Victor Hugo

French novelist, poet, and dramatist (1802–1885) / From Wikipedia, the free encyclopedia

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Victor-Marie Hugo (French: [viktɔʁ maʁi yɡo] ; 26 February 1802 – 22 May 1885), sometimes nicknamed the Ocean Man, was a French Romantic writer and politician. During a literary career that spanned more than sixty years, he wrote in a variety of genres and forms.

Quick facts: Victor Hugo, Born, Died, Resting place, Occup...
Victor Hugo
Victor_Hugo_by_%C3%89tienne_Carjat_1876_-_full.jpg
Portrait by Étienne Carjat, 1876
Born
Victor-Marie Hugo

(1802-02-26)26 February 1802
Besançon, Franche-Comté, France
Died22 May 1885(1885-05-22) (aged 83)
Paris, France
Resting placePanthéon, Paris
Occupations
Political party
Spouse
(m. 1822; died 1868)
Children5
Parents
Writing career
Genre
  • Novel
  • poetry
  • theatre
Literary movementRomanticism
Years active1829–1883
Notable works
Signature
Victor_Hugo_Signature.svg
Offices held
Senator for Seine
In office
30 January 1876  22 May 1882
ConstituencyParis
Member of the National Assembly
for Gironde
In office
9 February 1871  1 March 1871
ConstituencyBordeaux
Member of the National Assembly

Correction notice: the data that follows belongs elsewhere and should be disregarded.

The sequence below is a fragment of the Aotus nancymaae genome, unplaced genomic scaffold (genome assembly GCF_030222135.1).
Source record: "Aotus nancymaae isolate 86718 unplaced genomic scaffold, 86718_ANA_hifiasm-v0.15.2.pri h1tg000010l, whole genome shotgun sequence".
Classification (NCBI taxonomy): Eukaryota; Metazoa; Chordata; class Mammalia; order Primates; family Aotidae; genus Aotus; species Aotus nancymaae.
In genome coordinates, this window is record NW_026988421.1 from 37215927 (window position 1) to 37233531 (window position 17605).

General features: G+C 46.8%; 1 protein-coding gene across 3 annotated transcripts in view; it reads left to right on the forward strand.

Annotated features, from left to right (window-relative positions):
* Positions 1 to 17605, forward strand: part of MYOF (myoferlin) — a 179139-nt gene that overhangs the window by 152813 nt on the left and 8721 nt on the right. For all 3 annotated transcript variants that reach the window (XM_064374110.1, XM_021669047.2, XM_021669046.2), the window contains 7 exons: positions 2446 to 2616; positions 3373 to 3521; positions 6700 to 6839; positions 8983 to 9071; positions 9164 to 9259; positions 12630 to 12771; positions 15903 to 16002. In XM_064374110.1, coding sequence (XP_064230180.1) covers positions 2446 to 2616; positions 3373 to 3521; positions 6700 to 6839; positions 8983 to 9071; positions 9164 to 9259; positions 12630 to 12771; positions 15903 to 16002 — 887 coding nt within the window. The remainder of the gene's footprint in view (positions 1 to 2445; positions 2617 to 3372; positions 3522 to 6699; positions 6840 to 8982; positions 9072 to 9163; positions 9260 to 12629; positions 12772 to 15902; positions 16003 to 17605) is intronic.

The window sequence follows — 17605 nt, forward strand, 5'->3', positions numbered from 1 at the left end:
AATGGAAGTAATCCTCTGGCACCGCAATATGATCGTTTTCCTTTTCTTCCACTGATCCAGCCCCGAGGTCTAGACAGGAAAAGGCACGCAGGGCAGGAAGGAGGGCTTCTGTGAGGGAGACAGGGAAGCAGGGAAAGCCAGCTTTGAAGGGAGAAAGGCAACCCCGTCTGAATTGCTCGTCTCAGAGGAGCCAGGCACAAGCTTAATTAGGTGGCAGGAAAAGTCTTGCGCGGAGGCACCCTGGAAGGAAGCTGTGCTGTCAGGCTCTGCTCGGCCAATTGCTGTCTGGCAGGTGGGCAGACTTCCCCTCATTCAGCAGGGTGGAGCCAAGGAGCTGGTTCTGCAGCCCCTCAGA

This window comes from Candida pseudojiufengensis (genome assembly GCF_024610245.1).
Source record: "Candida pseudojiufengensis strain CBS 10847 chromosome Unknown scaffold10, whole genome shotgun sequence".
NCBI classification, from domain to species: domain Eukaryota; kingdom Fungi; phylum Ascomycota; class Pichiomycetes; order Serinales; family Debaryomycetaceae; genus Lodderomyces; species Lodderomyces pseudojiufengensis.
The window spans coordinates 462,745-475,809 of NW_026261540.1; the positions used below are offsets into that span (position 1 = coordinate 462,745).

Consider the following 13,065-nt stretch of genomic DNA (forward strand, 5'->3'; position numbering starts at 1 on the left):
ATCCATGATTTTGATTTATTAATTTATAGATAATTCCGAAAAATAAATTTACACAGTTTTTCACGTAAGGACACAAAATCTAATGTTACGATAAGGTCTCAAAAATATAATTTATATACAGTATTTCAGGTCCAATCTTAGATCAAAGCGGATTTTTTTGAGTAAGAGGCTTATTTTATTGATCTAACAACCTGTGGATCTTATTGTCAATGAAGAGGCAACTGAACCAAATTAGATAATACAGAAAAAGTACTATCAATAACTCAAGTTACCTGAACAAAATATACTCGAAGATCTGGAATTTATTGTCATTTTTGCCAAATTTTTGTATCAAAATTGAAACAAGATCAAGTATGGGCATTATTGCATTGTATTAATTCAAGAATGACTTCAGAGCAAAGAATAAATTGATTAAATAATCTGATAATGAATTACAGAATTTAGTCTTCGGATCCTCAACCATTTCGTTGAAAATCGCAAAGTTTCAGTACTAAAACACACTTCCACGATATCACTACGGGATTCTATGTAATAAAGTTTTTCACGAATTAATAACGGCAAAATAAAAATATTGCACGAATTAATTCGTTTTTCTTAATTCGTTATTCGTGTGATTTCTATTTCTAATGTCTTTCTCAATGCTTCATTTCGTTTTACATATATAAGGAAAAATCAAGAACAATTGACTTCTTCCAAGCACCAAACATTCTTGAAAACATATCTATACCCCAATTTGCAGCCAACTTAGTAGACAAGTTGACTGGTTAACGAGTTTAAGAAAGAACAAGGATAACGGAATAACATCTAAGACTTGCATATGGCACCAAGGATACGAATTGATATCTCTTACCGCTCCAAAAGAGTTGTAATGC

for Seine
In office
24 April 1848  3 December 1851
ConstituencyParis
Peer of France
In office
13 April 1845  February 1848
Member of the Académie française
Seat 14
In office
7 January 1841  22 May 1885
Preceded byNépomucène Lemercier
Succeeded byLeconte de Lisle
Close

His most famous works are the novels The Hunchback of Notre-Dame (1831) and Les Misérables (1862). In France, Hugo is renowned for his poetry collections, such as Les Contemplations (The Contemplations) and La Légende des siècles (The Legend of the Ages). Hugo was at the forefront of the Romantic literary movement with his play Cromwell and drama Hernani. Many of his works have inspired music, both during his lifetime and after his death, including the opera Rigoletto and the musicals Les Misérables and Notre-Dame de Paris. He produced more than 4,000 drawings in his lifetime, and campaigned for social causes such as the abolition of capital punishment and slavery.

Although he was a committed royalist when young, Hugo's views changed as the decades passed, and he became a passionate supporter of republicanism, serving in politics as both deputy and senator. His work touched upon most of the political and social issues and the artistic trends of his time. His opposition to absolutism, and his literary stature, established him as a national hero. Hugo died on 22 May 1885, aged 83. He was given a state funeral in the Panthéon of Paris, which was attended by over 2 million people, the largest in French history.[1]

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